If I thought life felt like a roller coaster with a toddler around, it is nothing compared to the ride when a child goes to school. Cara and I were talking about this the other evening: many moms feel they should be home when their little ones are infants, but it could just be those school years when real flexibility is needed.
Consider my situation, for example. Little One goes to preschool every morning from 9 a.m. to noon. That right there is a challenge for a working mom. Most offices want you at your desk around 8:30. And then, what do you do with your child in the afternoon? Even when they’re in grade school or high school, they’re getting out around 2 p.m. Lots of “potential-for-getting-into-trouble” hours lie between then and 6 p.m., when Mom’s likely to get off work. Of course, you line up a sitter, but you’ve got to account for the added drama of having that person pick your child up every day.
On top of that, Little One’s school is part of the public school system, and they canceled classes two days in a row right at the start of the semester when the heat became dangerous. (Most of those schools have no AC – can you believe it?) If I were working full-time in an office, I would probably have lined up my week just-so, taking a couple days vacation to help Little One get adjusted. Canceled classes would have thrown everything off. And I shudder to think about snow days!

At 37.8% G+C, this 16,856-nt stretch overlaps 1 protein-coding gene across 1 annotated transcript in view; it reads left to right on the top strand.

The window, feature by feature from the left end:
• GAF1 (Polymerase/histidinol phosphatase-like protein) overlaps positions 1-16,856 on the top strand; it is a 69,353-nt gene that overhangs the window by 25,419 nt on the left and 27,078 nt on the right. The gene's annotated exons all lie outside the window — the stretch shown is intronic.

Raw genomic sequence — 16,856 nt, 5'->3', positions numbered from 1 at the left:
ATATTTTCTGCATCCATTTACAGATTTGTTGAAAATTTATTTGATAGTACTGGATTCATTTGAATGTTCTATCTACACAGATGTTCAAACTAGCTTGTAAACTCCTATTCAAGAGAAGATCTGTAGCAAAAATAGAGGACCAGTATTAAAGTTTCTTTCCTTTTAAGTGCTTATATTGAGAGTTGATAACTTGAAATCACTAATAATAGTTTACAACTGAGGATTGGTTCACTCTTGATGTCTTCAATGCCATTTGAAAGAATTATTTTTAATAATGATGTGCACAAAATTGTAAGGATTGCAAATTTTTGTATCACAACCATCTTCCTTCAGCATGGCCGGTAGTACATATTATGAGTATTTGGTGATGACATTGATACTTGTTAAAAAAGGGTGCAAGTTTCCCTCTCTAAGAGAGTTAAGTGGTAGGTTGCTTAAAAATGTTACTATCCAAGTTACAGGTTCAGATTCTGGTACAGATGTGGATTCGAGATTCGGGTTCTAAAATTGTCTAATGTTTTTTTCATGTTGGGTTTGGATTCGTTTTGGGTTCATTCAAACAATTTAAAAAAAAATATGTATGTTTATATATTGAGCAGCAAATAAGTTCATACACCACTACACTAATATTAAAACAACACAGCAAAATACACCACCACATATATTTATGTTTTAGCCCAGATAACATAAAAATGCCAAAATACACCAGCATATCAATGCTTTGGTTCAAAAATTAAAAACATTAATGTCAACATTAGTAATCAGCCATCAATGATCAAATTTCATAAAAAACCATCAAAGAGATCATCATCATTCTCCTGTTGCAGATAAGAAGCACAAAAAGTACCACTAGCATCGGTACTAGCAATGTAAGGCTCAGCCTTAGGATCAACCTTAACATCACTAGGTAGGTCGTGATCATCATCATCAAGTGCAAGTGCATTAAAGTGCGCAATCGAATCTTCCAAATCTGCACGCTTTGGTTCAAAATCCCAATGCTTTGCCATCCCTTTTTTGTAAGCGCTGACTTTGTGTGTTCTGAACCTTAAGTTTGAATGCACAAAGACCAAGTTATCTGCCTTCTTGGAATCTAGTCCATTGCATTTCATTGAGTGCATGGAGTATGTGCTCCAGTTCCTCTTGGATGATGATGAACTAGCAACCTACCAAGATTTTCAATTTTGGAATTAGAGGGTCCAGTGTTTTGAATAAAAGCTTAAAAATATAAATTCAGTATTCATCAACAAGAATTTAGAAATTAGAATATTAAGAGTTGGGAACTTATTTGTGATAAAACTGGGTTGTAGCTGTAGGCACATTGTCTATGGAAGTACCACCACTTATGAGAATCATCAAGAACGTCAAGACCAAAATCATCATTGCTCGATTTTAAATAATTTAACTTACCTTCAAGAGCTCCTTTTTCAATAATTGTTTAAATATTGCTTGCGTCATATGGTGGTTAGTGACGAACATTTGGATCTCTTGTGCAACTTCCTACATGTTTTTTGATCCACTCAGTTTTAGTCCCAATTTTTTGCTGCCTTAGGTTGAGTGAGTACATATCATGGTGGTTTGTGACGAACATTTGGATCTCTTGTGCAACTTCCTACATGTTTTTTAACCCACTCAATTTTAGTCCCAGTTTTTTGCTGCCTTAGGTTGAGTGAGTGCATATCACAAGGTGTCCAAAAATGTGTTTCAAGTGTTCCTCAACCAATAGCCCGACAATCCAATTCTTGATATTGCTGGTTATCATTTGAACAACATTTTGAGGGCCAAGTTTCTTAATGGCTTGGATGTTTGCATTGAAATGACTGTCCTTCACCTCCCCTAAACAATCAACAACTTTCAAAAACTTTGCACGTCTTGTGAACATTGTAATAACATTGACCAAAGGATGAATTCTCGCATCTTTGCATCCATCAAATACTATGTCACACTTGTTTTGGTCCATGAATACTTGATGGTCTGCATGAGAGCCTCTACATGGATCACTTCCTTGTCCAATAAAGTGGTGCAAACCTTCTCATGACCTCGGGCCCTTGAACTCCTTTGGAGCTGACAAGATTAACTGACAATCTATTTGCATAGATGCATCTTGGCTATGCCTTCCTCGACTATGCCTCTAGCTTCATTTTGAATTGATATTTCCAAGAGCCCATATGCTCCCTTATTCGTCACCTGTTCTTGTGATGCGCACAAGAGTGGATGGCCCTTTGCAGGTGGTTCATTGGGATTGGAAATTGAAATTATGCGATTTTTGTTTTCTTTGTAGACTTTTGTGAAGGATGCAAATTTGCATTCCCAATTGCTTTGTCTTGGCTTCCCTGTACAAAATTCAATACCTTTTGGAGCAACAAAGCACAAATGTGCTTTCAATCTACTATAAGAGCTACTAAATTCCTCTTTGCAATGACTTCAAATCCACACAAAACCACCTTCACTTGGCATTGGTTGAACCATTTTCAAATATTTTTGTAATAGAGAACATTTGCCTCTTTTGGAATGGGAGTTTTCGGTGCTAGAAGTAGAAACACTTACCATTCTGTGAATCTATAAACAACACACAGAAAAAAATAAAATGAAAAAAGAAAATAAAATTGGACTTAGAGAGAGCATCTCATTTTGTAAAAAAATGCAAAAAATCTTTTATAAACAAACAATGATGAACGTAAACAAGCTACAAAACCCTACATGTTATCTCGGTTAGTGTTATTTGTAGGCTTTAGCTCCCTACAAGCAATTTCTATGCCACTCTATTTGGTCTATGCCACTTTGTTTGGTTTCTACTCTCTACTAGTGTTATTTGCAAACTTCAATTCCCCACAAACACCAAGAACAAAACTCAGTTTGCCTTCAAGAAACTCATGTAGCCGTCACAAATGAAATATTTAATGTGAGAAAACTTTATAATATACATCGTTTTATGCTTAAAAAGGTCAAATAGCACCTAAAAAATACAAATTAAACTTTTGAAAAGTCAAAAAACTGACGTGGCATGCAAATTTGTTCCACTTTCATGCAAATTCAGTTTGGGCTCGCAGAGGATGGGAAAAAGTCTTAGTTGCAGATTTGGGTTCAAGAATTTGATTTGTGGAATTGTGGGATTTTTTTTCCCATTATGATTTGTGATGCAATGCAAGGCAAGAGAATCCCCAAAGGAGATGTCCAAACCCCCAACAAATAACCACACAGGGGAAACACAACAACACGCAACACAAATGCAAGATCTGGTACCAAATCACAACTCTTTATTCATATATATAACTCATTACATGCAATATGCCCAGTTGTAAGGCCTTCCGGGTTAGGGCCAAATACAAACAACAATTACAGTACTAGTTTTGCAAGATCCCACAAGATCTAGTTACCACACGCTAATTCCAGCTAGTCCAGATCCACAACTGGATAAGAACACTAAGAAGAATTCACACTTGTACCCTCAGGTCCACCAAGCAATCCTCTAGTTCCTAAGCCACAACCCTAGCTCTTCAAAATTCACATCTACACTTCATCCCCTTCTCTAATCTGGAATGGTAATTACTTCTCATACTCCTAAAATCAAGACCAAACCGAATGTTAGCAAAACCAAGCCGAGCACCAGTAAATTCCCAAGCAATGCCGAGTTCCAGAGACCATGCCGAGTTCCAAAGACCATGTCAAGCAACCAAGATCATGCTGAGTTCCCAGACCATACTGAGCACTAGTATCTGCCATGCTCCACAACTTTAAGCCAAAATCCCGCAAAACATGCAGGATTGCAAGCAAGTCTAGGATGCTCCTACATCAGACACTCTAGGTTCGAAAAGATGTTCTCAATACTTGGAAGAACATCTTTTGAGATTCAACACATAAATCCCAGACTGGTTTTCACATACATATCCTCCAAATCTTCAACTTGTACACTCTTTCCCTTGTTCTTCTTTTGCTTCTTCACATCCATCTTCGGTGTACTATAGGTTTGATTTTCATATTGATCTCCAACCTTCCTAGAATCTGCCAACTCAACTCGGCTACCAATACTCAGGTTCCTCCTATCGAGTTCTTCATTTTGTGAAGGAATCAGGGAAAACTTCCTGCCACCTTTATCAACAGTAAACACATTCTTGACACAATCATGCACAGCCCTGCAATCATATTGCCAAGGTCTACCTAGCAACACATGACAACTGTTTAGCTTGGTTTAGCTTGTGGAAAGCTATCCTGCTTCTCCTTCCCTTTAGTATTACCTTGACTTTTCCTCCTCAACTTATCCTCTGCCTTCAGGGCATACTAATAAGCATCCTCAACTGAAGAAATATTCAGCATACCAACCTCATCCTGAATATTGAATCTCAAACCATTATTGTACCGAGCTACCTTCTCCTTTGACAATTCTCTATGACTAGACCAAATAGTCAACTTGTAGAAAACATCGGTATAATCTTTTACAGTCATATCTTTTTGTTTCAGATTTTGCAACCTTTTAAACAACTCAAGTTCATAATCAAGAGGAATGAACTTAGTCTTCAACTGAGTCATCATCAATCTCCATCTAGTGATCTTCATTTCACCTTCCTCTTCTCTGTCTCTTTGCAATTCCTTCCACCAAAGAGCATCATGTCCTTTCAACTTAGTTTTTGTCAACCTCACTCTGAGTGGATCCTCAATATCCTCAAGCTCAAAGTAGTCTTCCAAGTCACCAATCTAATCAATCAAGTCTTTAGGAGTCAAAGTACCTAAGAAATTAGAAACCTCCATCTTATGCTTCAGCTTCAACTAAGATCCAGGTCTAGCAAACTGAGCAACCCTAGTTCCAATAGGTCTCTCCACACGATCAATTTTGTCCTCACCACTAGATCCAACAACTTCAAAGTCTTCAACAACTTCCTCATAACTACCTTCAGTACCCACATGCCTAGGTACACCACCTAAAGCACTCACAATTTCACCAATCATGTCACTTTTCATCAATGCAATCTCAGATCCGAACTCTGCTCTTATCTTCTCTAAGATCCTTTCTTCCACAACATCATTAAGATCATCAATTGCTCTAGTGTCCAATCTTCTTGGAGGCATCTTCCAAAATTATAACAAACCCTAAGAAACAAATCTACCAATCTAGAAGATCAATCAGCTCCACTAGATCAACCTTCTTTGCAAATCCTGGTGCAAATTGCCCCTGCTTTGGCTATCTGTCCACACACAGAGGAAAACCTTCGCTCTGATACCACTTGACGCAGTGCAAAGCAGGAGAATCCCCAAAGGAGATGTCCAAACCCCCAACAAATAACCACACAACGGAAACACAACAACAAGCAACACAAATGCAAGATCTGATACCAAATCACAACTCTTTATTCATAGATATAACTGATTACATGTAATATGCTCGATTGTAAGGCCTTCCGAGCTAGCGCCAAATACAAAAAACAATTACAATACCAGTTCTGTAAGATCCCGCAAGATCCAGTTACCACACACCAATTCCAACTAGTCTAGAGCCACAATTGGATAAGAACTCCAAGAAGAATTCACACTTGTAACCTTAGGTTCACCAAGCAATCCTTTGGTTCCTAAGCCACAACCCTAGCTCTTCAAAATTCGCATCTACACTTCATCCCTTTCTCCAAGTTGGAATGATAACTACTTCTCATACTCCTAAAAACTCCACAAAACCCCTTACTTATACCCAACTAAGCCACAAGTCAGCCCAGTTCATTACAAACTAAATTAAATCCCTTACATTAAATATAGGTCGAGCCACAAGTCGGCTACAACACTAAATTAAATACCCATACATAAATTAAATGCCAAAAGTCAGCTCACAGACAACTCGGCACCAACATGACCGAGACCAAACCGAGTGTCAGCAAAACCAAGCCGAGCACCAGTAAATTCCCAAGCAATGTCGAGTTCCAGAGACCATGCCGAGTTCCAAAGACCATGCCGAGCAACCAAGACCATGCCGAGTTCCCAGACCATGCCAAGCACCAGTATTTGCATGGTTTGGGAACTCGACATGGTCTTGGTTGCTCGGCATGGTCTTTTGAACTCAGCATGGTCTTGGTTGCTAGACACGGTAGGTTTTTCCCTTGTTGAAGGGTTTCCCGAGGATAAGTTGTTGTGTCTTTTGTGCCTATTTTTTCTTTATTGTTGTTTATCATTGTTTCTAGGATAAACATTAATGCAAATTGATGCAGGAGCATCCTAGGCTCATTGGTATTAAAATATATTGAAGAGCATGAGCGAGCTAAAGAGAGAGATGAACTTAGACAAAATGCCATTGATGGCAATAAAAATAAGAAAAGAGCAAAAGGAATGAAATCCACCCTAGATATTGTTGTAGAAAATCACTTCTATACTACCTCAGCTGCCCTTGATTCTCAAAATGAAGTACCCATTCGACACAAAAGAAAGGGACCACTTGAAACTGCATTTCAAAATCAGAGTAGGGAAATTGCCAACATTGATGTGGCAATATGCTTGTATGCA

That’s why I have really appreciated my flexible, work-from-home schedule. I am able to drop Little One off at school, then work for a few hours before pick-up time. Three afternoons a week, a friend takes her, along with her own son who goes to the same school, and I have a full day of uninterrupted work time. On days when she doesn’t go to the sitter, I complete tasks on my “to-do” list while she’s napping or after she’s in bed at night.
It sounds ideal, I know, but I still feel pressure and, yes, even guilt. Because the work needs to get done. In some ways, a flexible schedule means juggling even more because the work is always with you. I may be able to take the time to bring my child home and play with her a bit in the afternoon, but I’m always thinking about what’s next workwise. And she still spends time at a sitter, which I know won’t kill her, but at a time when she’s going through so many transitions I do feel a little twinge at leaving her, first with teachers at school and then with somebody else for the rest of the day.
I guess it just reminds me about how much we all juggle. I’m starting to think it’s all just part of being a parent, no matter what your situation is: Constant change, constant compromise – plus that constant feeling that they’re growing up way too fast. What happened to my little baby? She’s a schoolgirl now!